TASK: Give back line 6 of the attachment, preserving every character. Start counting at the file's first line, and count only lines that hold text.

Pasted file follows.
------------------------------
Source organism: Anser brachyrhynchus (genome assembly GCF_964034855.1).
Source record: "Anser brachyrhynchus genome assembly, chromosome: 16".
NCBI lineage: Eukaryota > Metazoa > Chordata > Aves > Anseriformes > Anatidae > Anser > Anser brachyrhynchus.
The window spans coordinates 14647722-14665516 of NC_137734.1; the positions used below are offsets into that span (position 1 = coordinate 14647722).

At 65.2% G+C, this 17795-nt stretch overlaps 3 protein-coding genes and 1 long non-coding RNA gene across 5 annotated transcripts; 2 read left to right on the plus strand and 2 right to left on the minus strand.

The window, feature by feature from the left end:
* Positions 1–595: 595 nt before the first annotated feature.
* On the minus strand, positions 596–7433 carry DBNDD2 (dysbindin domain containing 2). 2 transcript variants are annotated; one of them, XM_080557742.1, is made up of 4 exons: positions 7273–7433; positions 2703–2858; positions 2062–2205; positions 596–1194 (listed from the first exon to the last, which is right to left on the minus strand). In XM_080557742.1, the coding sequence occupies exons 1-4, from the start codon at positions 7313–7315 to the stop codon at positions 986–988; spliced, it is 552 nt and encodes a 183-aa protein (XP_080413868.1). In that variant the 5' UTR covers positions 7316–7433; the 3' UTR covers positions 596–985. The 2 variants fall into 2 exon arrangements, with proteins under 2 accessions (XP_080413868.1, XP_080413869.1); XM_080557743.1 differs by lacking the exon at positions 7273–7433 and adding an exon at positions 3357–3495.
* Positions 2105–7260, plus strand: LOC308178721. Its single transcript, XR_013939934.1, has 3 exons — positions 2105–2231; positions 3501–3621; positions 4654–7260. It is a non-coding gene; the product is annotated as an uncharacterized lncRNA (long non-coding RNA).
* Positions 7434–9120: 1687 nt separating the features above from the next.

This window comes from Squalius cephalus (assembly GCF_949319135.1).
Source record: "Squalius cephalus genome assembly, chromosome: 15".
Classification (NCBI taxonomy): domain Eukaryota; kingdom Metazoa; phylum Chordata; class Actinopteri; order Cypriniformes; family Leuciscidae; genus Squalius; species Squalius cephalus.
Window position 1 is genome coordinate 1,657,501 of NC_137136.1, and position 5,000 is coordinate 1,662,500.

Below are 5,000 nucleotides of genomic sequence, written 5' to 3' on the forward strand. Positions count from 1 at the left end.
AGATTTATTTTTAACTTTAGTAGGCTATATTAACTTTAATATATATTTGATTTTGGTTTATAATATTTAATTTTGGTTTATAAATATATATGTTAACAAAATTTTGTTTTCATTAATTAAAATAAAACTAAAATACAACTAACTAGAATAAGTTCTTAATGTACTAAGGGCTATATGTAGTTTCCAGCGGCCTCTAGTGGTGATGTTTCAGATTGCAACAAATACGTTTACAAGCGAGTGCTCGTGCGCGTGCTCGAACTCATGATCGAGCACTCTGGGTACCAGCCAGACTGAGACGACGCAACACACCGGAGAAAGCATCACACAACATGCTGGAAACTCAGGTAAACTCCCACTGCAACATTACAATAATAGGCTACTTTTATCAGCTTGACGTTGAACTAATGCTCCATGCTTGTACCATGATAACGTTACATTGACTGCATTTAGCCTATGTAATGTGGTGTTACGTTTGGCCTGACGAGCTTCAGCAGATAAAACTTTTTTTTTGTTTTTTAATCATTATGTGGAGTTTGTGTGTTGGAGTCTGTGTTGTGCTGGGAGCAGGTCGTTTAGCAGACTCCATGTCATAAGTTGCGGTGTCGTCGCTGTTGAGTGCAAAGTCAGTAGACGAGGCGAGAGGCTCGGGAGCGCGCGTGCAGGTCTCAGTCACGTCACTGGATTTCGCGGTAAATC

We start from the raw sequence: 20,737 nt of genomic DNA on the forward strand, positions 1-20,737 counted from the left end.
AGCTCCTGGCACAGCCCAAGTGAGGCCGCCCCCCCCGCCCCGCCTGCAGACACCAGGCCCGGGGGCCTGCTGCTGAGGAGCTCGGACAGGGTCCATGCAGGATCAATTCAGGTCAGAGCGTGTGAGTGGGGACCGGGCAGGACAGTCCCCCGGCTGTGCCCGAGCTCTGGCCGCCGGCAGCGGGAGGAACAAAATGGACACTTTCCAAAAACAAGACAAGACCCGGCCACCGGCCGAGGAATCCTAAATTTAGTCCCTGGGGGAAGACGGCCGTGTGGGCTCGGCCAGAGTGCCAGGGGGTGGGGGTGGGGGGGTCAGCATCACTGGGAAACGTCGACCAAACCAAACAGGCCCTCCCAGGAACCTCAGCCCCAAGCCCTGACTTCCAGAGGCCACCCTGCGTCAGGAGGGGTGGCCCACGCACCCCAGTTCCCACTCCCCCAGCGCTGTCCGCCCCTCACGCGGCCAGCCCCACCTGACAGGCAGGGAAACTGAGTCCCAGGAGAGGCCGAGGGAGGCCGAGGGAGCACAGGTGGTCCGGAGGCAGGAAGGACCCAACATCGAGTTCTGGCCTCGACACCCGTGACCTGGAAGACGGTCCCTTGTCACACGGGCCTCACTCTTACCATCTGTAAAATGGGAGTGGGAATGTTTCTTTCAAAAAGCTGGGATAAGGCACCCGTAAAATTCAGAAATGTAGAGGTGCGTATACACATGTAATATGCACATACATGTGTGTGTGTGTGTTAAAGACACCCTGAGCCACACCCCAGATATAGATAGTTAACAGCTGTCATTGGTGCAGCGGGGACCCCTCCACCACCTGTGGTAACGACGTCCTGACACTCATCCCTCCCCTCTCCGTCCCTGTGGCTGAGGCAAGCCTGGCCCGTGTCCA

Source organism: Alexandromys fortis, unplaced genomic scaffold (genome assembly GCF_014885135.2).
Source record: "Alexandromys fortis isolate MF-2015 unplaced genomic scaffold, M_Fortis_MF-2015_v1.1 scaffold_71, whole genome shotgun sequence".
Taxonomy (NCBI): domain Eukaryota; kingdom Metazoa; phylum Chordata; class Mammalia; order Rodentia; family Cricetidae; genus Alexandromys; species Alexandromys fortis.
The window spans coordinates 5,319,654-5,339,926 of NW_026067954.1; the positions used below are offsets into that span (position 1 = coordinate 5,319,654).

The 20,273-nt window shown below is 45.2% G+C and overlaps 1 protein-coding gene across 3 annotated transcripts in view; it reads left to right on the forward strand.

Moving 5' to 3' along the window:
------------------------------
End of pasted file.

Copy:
The window, feature by feature from the left end: